While it doesn't reach the high level of his underground-classic collaboration with AntiMC, Free Kamal, quirky rapper Radioinactive's new album but stands in its own right as a solid (if short) addition to his discography.
Kamal Humphrey de Inetagoyena, known to the world as Radioinactive, has a long history of hovering at the fringes of the hip-hop scene, gaining renown and cult admiration on the underground circuit but remaining too obtuse to ever be accepted by the mainstream. From his debut rapping in Pig Latin to his goat-voiced verse on the classic "Farmers Market of the Beast", over the course of a solo album (Pyramidi) and two collaborations (2003's The Weather with Busdriver and Daedelus and 2004's Free Kamal with AntiMC) in addition to his work with the group Shape Shifters, Radioinactive has carved himself a niche as a fast-spitting, often abstract, intelligent rhymer, all leading up to Soundtrack to a Book, his second solo project and first release on Stranger Touch Records.
Musically, the beats have shifted from dirty, lo-fi hip-hop sounds to cleaner electronic production, but they fit Radioinactive's flows remarkably well. "Refrigerator" is probably the best realization of his particular style here: the beat is laid-back and perfectly chilled, and Radi'’s rap chorus is deliberately-paced and unexceptional but at the same time oddly catchy. Then the beat shifts and Radioinactive catapults into hyper-speed-rapping, delivered in a buzzy, robotic monotone. Both the contrast between the two styles of rapping and the changing of the beat are executed masterfully, and they set the album's level of potential high from early on.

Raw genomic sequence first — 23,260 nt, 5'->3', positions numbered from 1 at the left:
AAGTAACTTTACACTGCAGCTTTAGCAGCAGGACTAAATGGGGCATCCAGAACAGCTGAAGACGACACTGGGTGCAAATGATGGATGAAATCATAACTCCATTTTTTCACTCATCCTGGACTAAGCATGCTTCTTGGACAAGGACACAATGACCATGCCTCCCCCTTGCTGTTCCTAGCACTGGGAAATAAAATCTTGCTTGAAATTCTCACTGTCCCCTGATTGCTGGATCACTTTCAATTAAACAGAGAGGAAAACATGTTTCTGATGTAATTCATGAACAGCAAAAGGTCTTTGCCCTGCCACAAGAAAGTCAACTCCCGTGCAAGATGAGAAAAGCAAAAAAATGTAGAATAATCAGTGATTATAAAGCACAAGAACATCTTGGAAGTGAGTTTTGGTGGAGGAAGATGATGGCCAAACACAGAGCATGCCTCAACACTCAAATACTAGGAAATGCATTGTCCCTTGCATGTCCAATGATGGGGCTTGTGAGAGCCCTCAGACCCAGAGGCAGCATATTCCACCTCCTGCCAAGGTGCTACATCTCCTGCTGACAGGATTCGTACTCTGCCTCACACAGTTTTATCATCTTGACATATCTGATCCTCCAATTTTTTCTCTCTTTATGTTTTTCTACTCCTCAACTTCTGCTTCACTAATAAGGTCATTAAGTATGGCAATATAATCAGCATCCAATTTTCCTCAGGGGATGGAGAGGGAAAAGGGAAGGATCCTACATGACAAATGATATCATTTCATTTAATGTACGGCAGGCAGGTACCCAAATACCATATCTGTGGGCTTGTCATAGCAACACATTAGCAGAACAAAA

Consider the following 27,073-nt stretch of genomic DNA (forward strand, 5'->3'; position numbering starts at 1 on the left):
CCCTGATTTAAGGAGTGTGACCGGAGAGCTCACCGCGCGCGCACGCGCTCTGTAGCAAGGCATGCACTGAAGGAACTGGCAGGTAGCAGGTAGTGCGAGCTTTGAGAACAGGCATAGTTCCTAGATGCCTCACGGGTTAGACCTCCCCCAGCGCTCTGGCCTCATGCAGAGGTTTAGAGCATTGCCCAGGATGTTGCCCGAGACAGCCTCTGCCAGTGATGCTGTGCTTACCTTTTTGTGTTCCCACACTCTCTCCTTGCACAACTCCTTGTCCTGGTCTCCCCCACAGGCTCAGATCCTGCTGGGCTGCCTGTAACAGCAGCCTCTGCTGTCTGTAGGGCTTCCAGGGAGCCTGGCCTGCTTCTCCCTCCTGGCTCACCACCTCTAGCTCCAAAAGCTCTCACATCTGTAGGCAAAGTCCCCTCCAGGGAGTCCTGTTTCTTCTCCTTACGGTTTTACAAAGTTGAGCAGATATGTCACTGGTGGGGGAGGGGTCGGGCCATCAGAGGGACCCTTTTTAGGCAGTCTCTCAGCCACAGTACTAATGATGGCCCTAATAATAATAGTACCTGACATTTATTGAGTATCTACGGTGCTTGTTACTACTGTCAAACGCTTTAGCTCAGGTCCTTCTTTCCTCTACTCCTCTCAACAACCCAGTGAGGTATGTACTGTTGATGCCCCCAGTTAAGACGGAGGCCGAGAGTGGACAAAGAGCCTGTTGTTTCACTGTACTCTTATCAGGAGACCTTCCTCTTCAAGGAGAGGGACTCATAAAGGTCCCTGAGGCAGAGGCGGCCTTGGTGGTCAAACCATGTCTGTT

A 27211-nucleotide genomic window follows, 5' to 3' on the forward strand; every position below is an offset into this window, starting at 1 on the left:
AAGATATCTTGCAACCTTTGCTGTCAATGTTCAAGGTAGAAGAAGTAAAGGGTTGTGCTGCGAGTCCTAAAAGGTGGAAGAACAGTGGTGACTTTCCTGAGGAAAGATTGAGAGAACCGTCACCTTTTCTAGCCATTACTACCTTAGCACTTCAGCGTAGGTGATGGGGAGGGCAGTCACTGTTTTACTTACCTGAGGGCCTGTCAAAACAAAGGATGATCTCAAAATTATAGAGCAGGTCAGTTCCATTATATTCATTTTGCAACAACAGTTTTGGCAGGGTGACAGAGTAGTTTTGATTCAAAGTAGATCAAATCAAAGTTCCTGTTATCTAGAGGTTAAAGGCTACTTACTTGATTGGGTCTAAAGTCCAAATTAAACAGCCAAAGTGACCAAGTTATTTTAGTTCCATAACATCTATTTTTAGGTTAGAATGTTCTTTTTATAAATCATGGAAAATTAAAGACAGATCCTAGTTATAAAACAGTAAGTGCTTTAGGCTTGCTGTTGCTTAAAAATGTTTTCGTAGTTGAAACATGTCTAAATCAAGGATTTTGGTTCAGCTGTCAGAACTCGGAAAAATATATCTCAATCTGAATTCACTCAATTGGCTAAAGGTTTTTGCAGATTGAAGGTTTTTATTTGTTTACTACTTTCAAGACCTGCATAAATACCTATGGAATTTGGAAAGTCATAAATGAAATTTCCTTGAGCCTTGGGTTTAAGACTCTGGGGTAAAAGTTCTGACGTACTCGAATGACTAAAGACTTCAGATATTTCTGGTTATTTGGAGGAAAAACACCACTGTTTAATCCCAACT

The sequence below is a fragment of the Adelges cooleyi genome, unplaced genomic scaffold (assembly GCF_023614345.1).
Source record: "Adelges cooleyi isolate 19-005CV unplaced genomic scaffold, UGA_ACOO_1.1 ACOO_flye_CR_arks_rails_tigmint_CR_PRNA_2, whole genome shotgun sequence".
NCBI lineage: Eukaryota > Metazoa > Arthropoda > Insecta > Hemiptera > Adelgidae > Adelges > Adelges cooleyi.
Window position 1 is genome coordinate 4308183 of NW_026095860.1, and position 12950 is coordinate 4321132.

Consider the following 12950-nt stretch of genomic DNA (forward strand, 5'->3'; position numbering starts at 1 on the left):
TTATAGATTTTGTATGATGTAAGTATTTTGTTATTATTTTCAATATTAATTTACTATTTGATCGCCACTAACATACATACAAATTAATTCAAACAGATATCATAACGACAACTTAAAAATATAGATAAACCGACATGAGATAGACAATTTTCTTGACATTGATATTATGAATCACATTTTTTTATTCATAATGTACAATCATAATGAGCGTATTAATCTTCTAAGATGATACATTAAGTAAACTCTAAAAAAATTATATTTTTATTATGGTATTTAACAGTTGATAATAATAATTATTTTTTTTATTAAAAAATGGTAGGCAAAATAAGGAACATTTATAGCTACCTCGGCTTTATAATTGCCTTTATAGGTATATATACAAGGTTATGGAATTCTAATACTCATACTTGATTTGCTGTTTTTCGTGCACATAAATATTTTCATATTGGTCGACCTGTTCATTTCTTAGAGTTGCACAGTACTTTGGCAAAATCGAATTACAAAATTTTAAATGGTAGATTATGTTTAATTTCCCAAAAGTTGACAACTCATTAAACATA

Radioinactive plays with his flow interestingly throughout, although he leans somewhat heavily on plodding sing-rapping for his choruses -- the lyrics don't really hold up well under the closer examination that their slow repetition affords -- but in between these choruses his vocals run the gamut from heavily-processed R&B crooning to stunningly fast torrents of syllables. On "Radiator", Radio's voice is filtered and altered until the words are completely unrecognizable, highlighting the rhythmic, complex-but-percussive nature of his rhyme patterns, while "Trouble" features possibly his fastest rapping to date. The actual content of the album strays deep into clean-cut nerd-rap territory "We are all the characters in a nineteenth-century novel / There were several vegetarian actors that are hanging at a McDonalds"), but unlike the subtler abstractions of MF DOOM or the crazed-intellectual rantings of Busdriver, Radio's lines here all too often seem contrived simply to rhyme without any real deeper thought.
The biggest problem with the album is, sadly, length. At 10 tracks and less than half an hour of running time, Soundtrack to a Book has a hard time justifying its price tag. This is counting three less-than-a-minute interludes and one reprise, so all things being equal, there are only really six distinct tracks here, and the album ends up frustratingly toeing the line between LP and EP and leaning the wrong way for something billed as a full album.
In the end, Soundtrack to a Book ends up as a good introduction to the quirky MC that doesn't reach the high level of his underground-classic collaboration with AntiMC, Free Kamal, but stands in its own right as a solid (if short) addition to his discography.